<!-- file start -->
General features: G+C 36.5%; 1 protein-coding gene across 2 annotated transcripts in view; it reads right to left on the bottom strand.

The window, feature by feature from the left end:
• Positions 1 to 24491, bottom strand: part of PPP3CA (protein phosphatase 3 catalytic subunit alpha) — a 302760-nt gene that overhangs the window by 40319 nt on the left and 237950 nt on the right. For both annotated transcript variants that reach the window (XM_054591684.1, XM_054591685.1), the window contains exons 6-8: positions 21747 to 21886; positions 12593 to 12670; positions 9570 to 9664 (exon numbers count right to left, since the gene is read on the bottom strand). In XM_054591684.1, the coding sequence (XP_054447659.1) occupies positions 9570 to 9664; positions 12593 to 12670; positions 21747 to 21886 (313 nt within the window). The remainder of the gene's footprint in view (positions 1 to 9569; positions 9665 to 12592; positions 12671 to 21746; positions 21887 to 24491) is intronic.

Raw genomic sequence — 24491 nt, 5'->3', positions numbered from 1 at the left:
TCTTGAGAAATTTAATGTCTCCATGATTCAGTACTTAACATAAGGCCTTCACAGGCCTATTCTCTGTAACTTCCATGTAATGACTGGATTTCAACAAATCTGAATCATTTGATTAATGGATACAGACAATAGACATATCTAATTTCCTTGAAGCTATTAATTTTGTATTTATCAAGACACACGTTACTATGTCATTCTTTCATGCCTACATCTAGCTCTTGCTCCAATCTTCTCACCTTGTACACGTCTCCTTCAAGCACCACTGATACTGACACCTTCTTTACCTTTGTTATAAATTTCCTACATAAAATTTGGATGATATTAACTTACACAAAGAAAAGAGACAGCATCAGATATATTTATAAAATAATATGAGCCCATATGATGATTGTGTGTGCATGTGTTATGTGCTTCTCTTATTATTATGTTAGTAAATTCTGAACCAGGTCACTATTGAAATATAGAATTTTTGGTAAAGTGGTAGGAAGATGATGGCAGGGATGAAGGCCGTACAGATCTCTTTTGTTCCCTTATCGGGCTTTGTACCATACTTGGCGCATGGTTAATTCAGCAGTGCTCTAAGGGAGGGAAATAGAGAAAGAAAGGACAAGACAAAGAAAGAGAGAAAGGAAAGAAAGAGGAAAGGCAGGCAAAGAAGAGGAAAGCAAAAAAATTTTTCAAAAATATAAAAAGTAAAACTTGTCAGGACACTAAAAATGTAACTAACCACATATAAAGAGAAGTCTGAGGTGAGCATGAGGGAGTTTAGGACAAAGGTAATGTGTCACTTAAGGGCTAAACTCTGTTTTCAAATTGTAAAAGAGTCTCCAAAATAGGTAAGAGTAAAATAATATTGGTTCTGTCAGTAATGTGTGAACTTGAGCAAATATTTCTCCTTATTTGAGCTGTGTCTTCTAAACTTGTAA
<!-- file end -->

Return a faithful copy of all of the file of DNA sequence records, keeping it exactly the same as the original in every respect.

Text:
General features: G+C 36.5%; 1 protein-coding gene across 2 annotated transcripts in view; it reads right to left on the bottom strand.

The window, feature by feature from the left end:
• Positions 1 to 24491, bottom strand: part of PPP3CA (protein phosphatase 3 catalytic subunit alpha) — a 302760-nt gene that overhangs the window by 40319 nt on the left and 237950 nt on the right. For both annotated transcript variants that reach the window (XM_054591684.1, XM_054591685.1), the window contains exons 6-8: positions 21747 to 21886; positions 12593 to 12670; positions 9570 to 9664 (exon numbers count right to left, since the gene is read on the bottom strand). In XM_054591684.1, the coding sequence (XP_054447659.1) occupies positions 9570 to 9664; positions 12593 to 12670; positions 21747 to 21886 (313 nt within the window). The remainder of the gene's footprint in view (positions 1 to 9569; positions 9665 to 12592; positions 12671 to 21746; positions 21887 to 24491) is intronic.

Raw genomic sequence — 24491 nt, 5'->3', positions numbered from 1 at the left:
TCTTGAGAAATTTAATGTCTCCATGATTCAGTACTTAACATAAGGCCTTCACAGGCCTATTCTCTGTAACTTCCATGTAATGACTGGATTTCAACAAATCTGAATCATTTGATTAATGGATACAGACAATAGACATATCTAATTTCCTTGAAGCTATTAATTTTGTATTTATCAAGACACACGTTACTATGTCATTCTTTCATGCCTACATCTAGCTCTTGCTCCAATCTTCTCACCTTGTACACGTCTCCTTCAAGCACCACTGATACTGACACCTTCTTTACCTTTGTTATAAATTTCCTACATAAAATTTGGATGATATTAACTTACACAAAGAAAAGAGACAGCATCAGATATATTTATAAAATAATATGAGCCCATATGATGATTGTGTGTGCATGTGTTATGTGCTTCTCTTATTATTATGTTAGTAAATTCTGAACCAGGTCACTATTGAAATATAGAATTTTTGGTAAAGTGGTAGGAAGATGATGGCAGGGATGAAGGCCGTACAGATCTCTTTTGTTCCCTTATCGGGCTTTGTACCATACTTGGCGCATGGTTAATTCAGCAGTGCTCTAAGGGAGGGAAATAGAGAAAGAAAGGACAAGACAAAGAAAGAGAGAAAGGAAAGAAAGAGGAAAGGCAGGCAAAGAAGAGGAAAGCAAAAAAATTTTTCAAAAATATAAAAAGTAAAACTTGTCAGGACACTAAAAATGTAACTAACCACATATAAAGAGAAGTCTGAGGTGAGCATGAGGGAGTTTAGGACAAAGGTAATGTGTCACTTAAGGGCTAAACTCTGTTTTCAAATTGTAAAAGAGTCTCCAAAATAGGTAAGAGTAAAATAATATTGGTTCTGTCAGTAATGTGTGAACTTGAGCAAATATTTCTCCTTATTTGAGCTGTGTCTTCTAAACTTGTAA